Table 2: Primer sequences

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Statistical analysis

The SNP allele data of the affected and controls obtained from the MassArray system was subjected to the statistical analysis. PLINK software (Version 1.09) (USA) was used for this study.[22] It is a free, open-source whole-genome association toolset, designed to perform a range of basic to large-scale analyses in a computationally efficient manner. Genotype distribution was used to calculate the Hardy–Weinberg equilibrium (HWE) using the same PLINK. Statistical comparisons between the affected and unaffected were carried out using PLINK software. Odds ratio (OR) and 95% confidence intervals were provided. Allelic Association was analyzed using the Chi-square test. For nominal association, the statistical significance level is set to α = 0.05. P ≤ 0.05 indicates statistical differences between groups.

   Results Top

Six SNPs present on six important genes were genotyped in twenty multigenerational families. All the polymorphisms followed HWE. In the allele association analysis [Table 3], we observed that none of the variants showed any association with NSCLP (P > 0.05). The OR also was <2. An OR is a statistic that quantifies the strength of the association between two events such as exposure and outcome. OR >1 means greater odds of association with the exposure and outcome. OR = 1 means there is no association between exposure and outcome and if OR <1 means there is a lower odds of association between the exposure and outcome.
Table 3: Association between polymorphisms and nonsyndromic cleft lip and palate

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   Discussion Top

The etiology of the CLP is complex and multifactorial. They involve the influence of genetic, environmental, causes. The importance of genetic studies on the etiology of CLP is ever increasing due to the advent of different technologies. With advancements in the field of molecular biology, our envelope of research has grown. The identification of genetic polymorphisms in our population would be invaluable in understanding the developmental mechanisms involved in causing the disease. Data from animal models (e.x., zebrafish), in which clefts arise either spontaneously or as a result of mutagenesis experiment, combined with an analysis of how expression patterns correlate with gene function and examining the effects of gene-environment interactions in nonsyndromic clefts. Importantly, they also contribute to our knowledge of normal craniofacial development and the molecular pathogenesis of CL/P. Several recent studies have also provided strong evidence that syndromic forms having Mendelian patterns of inheritance may provide insights into the genetic etiology of nonsyndromic types of clefting.

Phenomenal advances in gene identification studies on CLP identified numerous new potential candidate genes associated with this condition. Associations between various nucleotide or polymorphic markers and risk of clefts have been identified in different populations. Genetic studies were conducted on diverse populations both on syndromic and nonsyndromic cases. Only IRF6 variants showed consistency in the etiology of CLP in different populations. Studies were conducted on case-parent trios, isolated clefts, and familial cases. To date, this is one of the few CLP genetic studies conducted on multigenerational families in our population. When we take the percentage of familial cases, it comes to a meager 3.5% of the total cleft cases. GSR Inst of Craniofacial surgery is a high-volume cleft center. The participants were selected from this center, as patients from different states are offered treatment with the generous help of various national and international agencies. The nonsyndromic and familial cases were identified after a thorough medical history and examination of the patients. All syndromic cases excluded during the data collection stage.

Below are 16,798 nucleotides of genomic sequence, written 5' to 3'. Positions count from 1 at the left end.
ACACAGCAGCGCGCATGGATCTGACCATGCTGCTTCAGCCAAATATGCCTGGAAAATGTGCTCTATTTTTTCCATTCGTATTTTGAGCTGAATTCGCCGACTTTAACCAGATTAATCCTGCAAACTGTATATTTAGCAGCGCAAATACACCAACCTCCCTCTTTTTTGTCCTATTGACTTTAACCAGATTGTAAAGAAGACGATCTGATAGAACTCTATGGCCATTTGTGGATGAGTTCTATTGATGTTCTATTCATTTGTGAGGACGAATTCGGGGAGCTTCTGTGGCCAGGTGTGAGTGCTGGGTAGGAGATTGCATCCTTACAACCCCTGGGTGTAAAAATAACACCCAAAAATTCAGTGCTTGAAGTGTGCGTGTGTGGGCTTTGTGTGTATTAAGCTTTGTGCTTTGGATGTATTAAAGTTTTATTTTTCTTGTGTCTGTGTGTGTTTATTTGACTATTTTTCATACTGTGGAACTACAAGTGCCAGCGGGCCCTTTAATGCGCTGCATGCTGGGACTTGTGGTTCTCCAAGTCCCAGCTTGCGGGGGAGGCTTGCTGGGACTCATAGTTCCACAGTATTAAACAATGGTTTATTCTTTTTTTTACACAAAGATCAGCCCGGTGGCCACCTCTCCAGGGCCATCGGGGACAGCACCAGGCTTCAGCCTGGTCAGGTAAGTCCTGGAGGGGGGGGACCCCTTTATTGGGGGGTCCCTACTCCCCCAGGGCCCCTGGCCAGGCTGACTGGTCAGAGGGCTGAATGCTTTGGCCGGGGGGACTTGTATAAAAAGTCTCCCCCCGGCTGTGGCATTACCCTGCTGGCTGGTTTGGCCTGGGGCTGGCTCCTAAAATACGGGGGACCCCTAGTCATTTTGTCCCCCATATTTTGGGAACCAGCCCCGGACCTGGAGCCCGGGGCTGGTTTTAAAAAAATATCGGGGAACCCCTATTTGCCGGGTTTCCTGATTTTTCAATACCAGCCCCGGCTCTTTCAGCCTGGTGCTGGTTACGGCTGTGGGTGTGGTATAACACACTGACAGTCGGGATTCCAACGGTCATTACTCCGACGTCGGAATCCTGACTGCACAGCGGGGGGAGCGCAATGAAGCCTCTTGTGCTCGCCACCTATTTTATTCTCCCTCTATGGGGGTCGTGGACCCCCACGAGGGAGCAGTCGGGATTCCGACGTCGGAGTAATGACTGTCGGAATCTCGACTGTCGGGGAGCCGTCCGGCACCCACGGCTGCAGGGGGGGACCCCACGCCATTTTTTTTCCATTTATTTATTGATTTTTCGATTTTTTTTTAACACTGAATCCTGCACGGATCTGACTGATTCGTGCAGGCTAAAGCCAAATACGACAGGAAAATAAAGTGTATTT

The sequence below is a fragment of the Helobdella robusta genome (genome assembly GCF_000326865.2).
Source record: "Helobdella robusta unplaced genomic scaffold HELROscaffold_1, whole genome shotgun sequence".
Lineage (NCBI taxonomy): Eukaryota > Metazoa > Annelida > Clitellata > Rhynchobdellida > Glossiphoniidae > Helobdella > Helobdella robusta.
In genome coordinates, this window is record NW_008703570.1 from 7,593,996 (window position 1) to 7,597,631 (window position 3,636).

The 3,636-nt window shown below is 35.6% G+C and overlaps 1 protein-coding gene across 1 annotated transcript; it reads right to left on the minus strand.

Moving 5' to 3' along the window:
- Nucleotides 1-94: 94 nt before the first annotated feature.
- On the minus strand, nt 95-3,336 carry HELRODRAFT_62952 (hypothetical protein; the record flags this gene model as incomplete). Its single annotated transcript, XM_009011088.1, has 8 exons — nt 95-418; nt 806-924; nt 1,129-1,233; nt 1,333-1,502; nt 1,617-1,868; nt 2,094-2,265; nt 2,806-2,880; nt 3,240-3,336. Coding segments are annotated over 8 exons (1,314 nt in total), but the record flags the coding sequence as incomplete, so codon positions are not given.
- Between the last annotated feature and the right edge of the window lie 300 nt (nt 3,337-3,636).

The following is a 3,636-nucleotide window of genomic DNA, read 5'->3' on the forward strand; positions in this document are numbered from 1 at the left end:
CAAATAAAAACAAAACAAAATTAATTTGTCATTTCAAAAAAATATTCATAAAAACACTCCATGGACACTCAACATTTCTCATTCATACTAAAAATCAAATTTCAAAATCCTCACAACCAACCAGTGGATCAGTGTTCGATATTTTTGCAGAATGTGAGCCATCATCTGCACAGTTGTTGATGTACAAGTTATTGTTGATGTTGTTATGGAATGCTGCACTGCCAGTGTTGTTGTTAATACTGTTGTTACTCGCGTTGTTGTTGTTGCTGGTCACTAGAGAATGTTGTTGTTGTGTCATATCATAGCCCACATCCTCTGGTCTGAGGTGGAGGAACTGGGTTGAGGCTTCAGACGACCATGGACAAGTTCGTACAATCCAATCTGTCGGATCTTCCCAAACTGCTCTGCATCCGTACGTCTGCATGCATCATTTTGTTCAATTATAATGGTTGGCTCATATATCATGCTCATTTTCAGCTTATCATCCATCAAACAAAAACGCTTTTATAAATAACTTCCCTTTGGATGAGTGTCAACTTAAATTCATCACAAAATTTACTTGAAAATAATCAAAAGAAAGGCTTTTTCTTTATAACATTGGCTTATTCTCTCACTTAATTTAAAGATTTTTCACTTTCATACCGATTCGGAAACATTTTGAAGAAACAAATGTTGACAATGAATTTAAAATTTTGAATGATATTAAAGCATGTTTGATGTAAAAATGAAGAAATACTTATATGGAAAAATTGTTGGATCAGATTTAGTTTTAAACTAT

The genes selected (GRHL3, IRF6, NAT2, SDC2, BCL3, and PVRL1) are having an essential role in protein-coding, neural crest development, embryogenesis, cell adhesion, and differentiation. Six polymorphisms on these genes reported as significant markers in the etiology of CLP in different populations were selected for the study. The aim of this study was to investigate whether high-risk variants of GRHL3 rs41268753, IRF6 rs861020, NAT2 rs1041983, SDC2 rs1042381, BCL3 rs2965169, and PVRL1 rs10790332 genes are associated with increased risk of NSCL/P in multigenerational families.

GRHL3, grainyhead-like transcription factor 3 is a critical transcription factor associated with neural tube defects. Missense variant rs41268753 of GRHL3 reported being associated with cleft palate in the Europeans.[13] However, in a machine learning model of genetic risk of infants the OR was 2.043, and the risk allele was seen in 0.5%–1.5% in the Chinese population.[23]